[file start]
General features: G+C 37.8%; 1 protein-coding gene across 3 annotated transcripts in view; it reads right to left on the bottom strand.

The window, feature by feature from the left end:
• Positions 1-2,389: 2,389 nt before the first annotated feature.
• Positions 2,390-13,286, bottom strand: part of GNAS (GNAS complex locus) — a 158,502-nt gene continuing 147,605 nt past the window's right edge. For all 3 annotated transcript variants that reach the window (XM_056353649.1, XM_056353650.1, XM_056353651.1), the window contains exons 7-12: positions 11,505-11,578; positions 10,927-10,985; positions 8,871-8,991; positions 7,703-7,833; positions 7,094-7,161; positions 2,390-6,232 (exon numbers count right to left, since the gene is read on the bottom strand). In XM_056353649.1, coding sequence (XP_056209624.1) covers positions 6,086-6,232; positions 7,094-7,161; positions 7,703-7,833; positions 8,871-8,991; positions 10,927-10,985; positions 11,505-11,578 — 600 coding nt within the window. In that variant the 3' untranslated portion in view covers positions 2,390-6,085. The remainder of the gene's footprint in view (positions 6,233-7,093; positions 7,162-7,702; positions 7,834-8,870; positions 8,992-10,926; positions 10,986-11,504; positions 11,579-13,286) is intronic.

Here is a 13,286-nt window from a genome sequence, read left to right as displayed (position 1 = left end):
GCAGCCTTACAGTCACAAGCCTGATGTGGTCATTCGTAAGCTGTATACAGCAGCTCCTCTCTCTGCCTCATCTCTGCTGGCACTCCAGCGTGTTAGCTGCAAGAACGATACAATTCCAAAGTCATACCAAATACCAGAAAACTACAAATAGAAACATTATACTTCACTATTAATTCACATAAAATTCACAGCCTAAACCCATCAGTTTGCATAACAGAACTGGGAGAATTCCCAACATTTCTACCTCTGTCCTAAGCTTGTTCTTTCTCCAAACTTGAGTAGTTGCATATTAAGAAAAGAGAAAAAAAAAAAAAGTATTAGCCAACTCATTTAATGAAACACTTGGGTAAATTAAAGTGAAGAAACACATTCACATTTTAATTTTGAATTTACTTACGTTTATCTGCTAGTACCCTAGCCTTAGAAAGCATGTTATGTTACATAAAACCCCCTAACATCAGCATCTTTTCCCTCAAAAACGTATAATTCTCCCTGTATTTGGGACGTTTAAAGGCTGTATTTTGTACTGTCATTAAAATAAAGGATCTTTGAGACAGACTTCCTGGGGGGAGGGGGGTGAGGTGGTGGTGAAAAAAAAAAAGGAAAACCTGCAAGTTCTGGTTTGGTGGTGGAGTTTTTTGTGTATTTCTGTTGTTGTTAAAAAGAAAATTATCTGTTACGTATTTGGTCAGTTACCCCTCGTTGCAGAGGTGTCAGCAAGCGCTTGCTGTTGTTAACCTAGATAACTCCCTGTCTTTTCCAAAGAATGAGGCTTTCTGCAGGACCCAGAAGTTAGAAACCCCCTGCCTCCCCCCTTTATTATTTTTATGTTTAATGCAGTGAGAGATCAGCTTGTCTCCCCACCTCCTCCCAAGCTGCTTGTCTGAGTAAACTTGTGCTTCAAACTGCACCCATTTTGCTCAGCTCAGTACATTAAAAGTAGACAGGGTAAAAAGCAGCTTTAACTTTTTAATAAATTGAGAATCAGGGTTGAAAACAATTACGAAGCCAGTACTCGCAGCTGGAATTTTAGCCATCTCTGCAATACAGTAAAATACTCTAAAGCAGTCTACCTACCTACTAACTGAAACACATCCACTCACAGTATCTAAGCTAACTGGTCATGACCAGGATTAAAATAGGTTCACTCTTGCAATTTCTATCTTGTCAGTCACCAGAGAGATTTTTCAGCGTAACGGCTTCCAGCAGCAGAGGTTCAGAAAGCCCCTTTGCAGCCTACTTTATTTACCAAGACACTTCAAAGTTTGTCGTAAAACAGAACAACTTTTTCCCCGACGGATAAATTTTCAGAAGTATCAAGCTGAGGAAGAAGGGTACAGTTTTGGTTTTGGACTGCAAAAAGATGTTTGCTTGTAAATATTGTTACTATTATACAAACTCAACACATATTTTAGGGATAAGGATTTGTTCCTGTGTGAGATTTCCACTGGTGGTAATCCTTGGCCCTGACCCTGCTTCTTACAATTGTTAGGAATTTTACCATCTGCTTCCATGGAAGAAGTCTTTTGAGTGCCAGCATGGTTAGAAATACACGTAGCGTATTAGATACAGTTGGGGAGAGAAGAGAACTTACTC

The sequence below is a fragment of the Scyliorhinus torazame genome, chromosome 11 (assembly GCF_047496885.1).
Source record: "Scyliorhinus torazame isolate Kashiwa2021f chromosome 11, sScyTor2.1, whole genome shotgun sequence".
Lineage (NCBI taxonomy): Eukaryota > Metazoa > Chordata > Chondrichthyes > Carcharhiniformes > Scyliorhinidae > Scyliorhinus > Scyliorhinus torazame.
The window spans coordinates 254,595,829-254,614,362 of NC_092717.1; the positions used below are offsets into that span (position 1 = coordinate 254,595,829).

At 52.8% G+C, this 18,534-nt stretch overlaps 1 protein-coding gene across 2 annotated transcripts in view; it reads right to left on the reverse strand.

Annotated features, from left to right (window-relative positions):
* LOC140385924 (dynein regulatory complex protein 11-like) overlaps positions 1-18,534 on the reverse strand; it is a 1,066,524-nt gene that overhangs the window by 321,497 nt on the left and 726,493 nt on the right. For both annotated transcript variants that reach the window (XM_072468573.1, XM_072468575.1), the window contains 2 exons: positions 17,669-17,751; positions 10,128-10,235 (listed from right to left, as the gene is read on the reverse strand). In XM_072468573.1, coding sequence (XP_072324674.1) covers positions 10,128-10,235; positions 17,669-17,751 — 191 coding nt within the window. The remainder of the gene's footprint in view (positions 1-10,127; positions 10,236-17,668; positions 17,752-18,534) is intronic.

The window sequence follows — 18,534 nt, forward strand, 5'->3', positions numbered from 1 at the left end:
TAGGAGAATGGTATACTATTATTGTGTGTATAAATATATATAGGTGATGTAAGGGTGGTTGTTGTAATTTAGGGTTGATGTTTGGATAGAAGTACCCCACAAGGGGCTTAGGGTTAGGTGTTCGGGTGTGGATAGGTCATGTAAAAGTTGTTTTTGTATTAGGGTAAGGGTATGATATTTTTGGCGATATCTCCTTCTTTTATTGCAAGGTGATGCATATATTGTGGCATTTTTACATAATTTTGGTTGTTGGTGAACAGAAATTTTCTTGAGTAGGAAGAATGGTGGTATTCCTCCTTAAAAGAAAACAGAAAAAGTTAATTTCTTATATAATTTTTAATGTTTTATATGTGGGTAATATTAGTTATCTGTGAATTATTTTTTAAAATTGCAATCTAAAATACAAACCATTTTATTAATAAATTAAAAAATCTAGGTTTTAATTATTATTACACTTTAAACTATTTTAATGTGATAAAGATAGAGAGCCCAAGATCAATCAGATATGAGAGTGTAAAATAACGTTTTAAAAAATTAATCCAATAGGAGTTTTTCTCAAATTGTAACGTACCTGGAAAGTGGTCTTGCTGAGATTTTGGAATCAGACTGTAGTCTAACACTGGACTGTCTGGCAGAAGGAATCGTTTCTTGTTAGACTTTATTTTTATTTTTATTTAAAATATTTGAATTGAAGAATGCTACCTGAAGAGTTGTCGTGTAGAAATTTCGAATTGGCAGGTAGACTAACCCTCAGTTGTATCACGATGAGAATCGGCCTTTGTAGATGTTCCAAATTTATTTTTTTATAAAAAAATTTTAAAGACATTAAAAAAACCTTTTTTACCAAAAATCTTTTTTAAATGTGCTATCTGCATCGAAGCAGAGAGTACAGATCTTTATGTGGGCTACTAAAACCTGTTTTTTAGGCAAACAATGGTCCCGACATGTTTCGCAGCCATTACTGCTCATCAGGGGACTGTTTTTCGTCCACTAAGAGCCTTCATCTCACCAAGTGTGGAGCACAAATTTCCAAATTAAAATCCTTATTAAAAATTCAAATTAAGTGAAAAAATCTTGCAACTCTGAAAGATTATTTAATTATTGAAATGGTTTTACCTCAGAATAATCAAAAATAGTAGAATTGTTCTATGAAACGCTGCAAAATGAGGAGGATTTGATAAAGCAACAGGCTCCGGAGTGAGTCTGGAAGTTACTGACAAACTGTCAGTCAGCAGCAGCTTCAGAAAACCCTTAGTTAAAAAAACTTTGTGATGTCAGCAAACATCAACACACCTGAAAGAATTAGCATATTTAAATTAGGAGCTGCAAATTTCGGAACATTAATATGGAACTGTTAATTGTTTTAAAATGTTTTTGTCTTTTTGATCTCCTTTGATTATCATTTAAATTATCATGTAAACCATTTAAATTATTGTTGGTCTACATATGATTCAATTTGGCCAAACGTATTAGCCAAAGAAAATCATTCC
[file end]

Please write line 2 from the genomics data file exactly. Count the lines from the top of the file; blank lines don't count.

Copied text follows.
The window, feature by feature from the left end: